At the bottom of it all, says Mr. Dominian, the fight is between Slav and Teuton. "It is a grim, relentless struggle for existence that is shaping itself into one of the world's fiercest racial contests.… The Slavonic westerly push has always been blocked by the leading power in the West. France opposed it in the Napoleonic period. Great Britain checked it in the latter half of the nineteenth century. To-day it is Germany's turn to stand the brunt of its massive bulging." This is the view urged on Americans by Professor Münsterberg, Professor Kuno Francke and other German-Americans, who press the claims of Germany upon American sympathies in this contest. Russia, we are told by them, has been for years intriguing against Austria-Hungary, and "forced Germany to declare the war first." "The great conflict of civilizations," says Professor Münsterberg, "was necessarily stronger than the mere wishes of peaceful individuals. But if it is such a gigantic conflict of Slavic and Germanic culture, the sympathies of the progressive American nation ought not to be so wilfully misled and ought not to be whipped into the camp of the Cossacks. Americans ought not to rejoice when the uncultured hordes of the East march over the frontier and aim toward the most eastern German City—toward Königsberg—the town of Immanuel Kant. Neither Germany nor Russia, the Professor maintains, could do otherwise, for it is "an inevitable conflict of the Slavic and Germanic world." Professor Francke takes much the same view. He thinks that Germany has everything to lose and nothing to gain by the conflict. There are no colonial possessions which she can hope for as a result of it, and her position in the world's commerce is likely to be sacrificed.
American Sentiment and the German Viewpoint.
These considerations have not proved to be very convincing so far as public opinion in America is concerned. It is impossible, the N. Y. Evening Post thinks, to represent this war as a clean-cut combat between Slav and Teuton. In Germany itself there are 2,500,000 Slavs and of the 46,000,000 in Austria- Hungary 23,000,000 are entitled to call themselves Slavic. If Russia, moreover, were to try, as a result of victory in this war, to set up an imposing Slavic statue, she would speedily find that its feet were made of clay, for neither France nor Great Britain would for an instant accede to such a proceeding. What is far more likely, the Evening Post thinks—what, indeed, "stands out so clearly as to wear the guise of certainty"—is that immense popular upheavals will follow this war which will take the form of protests against militarism and autocratic government, and no one is more keenly alive to this fact than the Russian rulers. The N. Y Times in treating the German point of view grows satirical. It says: "As we understand the theory of the holy war, the Kaiser had a divine mission to rescue England, France and Belgium from the impending menace of Slav domination. They were pig-headed about it and refused to be rescued. So, with a heavy heart, the Kaiser was compelled to thrash them in order to save them.'' With Germany's declaration of war against Russia, says the same paper, "the bloodiest war ever fought on earth and the least justified of all wars since man emerged from barbarism has apparently begun." Germany, we are told further, has "challenged practically the whole of Europe to submit to her dictation and has set in motion her mighty military machinery to enforce that dictation." The N. Y.Tribune also is unable to see how Austria-Hungary can be considered a Germanic nation or how the extension of her territory so as to take in even more of the Slavs can help the cause of Pan-Germanism, since she would only be hastening the day when the Slavs will control her government. "So far as the present war is concerned, the Tribune says, "the cry of Teuton against Slav is a delusion." Neither can the claim that Germany is fighting for Western against Eastern European civilization be conceded.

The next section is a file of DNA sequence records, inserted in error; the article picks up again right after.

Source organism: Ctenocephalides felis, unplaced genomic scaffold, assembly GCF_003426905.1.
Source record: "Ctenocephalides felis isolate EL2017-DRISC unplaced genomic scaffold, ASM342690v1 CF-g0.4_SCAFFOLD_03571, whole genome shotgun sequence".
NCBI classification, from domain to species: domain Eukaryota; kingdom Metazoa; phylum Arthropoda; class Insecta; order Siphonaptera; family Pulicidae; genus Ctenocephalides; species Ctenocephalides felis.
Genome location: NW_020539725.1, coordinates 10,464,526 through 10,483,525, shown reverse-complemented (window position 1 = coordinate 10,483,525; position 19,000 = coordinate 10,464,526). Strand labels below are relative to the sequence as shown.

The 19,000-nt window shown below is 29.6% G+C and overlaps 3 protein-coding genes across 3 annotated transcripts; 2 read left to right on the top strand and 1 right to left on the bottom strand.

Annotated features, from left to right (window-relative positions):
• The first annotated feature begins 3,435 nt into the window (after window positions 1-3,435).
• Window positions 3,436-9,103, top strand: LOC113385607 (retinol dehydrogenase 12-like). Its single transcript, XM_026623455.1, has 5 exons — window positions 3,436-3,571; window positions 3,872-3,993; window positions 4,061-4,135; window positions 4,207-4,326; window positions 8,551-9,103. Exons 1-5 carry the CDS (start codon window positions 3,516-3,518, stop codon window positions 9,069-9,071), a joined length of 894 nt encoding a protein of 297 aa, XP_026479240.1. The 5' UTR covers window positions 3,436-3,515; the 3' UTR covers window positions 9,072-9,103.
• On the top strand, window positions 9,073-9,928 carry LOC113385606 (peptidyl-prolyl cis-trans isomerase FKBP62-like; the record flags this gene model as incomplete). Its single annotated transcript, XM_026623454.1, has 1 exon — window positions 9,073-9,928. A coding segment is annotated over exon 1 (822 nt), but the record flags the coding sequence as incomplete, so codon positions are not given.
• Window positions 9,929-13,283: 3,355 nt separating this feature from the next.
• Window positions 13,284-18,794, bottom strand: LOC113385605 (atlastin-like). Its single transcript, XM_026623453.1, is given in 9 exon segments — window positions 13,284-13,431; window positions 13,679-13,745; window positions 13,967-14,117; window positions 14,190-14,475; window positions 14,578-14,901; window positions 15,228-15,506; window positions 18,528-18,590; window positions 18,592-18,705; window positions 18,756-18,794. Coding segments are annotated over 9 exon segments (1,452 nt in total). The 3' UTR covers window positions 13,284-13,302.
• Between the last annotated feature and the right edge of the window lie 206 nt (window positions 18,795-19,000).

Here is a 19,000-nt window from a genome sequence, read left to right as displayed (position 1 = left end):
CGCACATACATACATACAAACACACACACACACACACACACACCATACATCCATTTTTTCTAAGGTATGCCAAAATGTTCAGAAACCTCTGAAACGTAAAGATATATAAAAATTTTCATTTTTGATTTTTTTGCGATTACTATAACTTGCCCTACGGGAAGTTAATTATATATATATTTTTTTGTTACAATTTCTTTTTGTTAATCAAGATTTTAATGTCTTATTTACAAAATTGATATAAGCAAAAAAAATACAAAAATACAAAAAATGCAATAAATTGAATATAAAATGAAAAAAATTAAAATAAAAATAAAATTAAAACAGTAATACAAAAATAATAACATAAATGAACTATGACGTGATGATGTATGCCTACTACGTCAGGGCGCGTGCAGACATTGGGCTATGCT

Germany's Amazing- Diplomatic Failure.
If it be true that the real contest in this war is the racial conflict between Slavs and Teutons, or, as the N. Y. Staats-Zeitung puts it, "a war of the German nation standing for culture against Russia and barbarism," then it must become obvious that the diplomatic failure of Germany is something amazing. She has succeeded at the very outset of the conflict in arraying against her Belgium, France and Great Britain, and has been deserted by her own ally, Italy. When Bismarck struck at France in 1870, he not only played his cards so that Great Britain and Russia remained neutral, but he even forced France to take, at least technically, the aggressive. In the present war the Kaiser and his ministers have seemed to lose every single trick in the game of diplomacy. They took the initiative in declaring war against both 'Russia and France. Their, first blow was struck not against the Slav but against the neutral nation of Belgium and the next against the French. They seem to have been surprised that the Belgians resisted. They seem to have been surprised that Great Britain declared war. They seem to have been surprised to find Italy remaining neutral. And the Kaiser is said to be surprised over the numerous indications that the sentiment of the United States has turned against Germany. "American sympathy," says the Berlin correspondent of the N. Y. Times, "was absolutely counted upon.